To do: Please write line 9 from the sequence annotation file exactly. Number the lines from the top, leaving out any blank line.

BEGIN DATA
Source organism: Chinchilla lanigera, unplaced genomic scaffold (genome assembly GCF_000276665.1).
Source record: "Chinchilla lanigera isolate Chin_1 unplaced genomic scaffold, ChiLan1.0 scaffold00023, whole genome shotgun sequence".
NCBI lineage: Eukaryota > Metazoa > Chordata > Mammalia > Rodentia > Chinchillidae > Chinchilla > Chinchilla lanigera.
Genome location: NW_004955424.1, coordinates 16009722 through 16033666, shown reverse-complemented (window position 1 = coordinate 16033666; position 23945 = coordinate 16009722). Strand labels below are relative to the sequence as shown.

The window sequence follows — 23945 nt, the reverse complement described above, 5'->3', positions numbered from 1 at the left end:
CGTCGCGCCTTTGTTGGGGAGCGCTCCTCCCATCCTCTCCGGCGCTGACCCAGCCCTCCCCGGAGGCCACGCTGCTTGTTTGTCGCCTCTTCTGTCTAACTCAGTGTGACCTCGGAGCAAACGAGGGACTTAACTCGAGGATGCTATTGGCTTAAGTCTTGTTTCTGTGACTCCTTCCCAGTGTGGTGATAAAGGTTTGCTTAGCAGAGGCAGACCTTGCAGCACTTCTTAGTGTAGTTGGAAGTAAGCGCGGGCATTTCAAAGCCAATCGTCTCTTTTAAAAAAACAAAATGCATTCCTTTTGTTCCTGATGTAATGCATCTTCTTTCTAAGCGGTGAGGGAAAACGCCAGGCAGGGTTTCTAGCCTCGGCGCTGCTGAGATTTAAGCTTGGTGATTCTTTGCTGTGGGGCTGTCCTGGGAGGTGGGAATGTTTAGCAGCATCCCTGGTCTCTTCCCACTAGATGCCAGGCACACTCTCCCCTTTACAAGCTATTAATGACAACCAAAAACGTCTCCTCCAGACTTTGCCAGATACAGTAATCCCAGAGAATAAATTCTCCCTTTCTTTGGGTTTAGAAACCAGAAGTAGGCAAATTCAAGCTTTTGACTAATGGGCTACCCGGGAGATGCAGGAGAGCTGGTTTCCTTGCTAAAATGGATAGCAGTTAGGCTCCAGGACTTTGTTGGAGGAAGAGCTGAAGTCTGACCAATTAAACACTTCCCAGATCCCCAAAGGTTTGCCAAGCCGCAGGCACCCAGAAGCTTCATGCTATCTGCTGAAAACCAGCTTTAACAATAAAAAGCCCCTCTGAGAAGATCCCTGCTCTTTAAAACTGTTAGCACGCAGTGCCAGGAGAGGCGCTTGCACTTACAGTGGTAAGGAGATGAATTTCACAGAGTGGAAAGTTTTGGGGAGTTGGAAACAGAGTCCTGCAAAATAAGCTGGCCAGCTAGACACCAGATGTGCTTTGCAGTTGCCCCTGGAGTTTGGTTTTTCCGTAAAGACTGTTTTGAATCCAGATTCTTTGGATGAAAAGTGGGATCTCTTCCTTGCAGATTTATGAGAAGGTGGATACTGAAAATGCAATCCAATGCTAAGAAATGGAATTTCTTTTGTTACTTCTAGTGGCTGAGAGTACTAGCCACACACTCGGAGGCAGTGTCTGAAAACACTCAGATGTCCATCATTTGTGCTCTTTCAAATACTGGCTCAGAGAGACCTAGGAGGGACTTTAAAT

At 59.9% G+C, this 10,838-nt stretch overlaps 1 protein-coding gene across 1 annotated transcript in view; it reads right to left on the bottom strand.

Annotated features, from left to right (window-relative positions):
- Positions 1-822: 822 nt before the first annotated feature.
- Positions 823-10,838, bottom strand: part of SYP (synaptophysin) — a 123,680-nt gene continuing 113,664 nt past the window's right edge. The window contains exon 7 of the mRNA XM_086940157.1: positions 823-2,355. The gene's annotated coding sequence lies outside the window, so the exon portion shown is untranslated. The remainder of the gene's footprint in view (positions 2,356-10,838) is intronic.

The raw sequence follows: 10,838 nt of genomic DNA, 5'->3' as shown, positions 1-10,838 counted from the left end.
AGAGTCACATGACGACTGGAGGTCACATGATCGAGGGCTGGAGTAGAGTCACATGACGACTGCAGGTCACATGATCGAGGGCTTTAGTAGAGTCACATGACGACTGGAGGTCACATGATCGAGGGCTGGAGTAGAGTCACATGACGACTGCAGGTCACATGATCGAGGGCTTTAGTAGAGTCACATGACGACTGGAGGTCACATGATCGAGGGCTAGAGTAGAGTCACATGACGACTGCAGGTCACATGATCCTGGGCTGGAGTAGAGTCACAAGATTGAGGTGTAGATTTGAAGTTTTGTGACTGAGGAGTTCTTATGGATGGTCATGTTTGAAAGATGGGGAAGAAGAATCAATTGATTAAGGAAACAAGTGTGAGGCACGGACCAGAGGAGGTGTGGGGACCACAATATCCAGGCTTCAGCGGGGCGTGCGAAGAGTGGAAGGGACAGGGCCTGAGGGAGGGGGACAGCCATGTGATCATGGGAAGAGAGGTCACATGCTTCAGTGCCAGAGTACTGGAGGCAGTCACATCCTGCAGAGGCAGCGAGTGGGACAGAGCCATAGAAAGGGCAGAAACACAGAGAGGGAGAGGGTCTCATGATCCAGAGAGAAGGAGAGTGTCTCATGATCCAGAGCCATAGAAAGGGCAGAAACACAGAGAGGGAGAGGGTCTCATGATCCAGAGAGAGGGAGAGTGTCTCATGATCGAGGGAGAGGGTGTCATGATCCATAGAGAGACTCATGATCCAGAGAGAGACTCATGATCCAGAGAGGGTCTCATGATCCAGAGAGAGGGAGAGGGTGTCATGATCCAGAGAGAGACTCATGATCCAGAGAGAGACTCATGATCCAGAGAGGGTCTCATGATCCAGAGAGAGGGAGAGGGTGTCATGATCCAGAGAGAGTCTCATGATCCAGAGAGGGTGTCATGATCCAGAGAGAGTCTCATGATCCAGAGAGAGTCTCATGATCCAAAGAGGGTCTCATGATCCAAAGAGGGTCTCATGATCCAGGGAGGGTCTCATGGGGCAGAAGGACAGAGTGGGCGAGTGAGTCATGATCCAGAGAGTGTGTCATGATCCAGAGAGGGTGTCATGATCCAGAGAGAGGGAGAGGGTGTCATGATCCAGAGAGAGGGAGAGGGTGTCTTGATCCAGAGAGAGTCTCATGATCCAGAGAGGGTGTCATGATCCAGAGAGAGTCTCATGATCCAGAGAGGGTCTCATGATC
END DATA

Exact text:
- Positions 1-822: 822 nt before the first annotated feature.